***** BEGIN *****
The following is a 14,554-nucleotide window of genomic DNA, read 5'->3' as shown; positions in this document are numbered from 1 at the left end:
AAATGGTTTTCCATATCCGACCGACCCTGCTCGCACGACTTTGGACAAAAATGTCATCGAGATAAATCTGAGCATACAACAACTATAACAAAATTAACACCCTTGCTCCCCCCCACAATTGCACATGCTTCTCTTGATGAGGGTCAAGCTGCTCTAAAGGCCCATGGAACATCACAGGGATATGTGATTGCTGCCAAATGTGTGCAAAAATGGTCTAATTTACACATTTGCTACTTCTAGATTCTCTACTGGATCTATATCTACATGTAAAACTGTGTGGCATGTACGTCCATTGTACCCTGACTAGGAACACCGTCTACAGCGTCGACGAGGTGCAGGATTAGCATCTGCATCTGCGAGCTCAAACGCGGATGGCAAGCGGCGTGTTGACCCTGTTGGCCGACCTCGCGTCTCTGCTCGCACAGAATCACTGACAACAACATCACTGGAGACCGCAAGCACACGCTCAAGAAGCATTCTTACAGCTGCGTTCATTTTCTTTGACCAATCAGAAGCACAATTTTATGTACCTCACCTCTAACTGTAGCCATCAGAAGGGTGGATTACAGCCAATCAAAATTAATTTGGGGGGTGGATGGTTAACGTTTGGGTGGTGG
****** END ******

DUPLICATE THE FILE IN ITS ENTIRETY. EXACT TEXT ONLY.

The following is a 14,554-nucleotide window of genomic DNA, read 5'->3' as shown; positions in this document are numbered from 1 at the left end:
AAATGGTTTTCCATATCCGACCGACCCTGCTCGCACGACTTTGGACAAAAATGTCATCGAGATAAATCTGAGCATACAACAACTATAACAAAATTAACACCCTTGCTCCCCCCCACAATTGCACATGCTTCTCTTGATGAGGGTCAAGCTGCTCTAAAGGCCCATGGAACATCACAGGGATATGTGATTGCTGCCAAATGTGTGCAAAAATGGTCTAATTTACACATTTGCTACTTCTAGATTCTCTACTGGATCTATATCTACATGTAAAACTGTGTGGCATGTACGTCCATTGTACCCTGACTAGGAACACCGTCTACAGCGTCGACGAGGTGCAGGATTAGCATCTGCATCTGCGAGCTCAAACGCGGATGGCAAGCGGCGTGTTGACCCTGTTGGCCGACCTCGCGTCTCTGCTCGCACAGAATCACTGACAACAACATCACTGGAGACCGCAAGCACACGCTCAAGAAGCATTCTTACAGCTGCGTTCATTTTCTTTGACCAATCAGAAGCACAATTTTATGTACCTCACCTCTAACTGTAGCCATCAGAAGGGTGGATTACAGCCAATCAAAATTAATTTGGGGGGTGGATGGTTAACGTTTGGGTGGTGG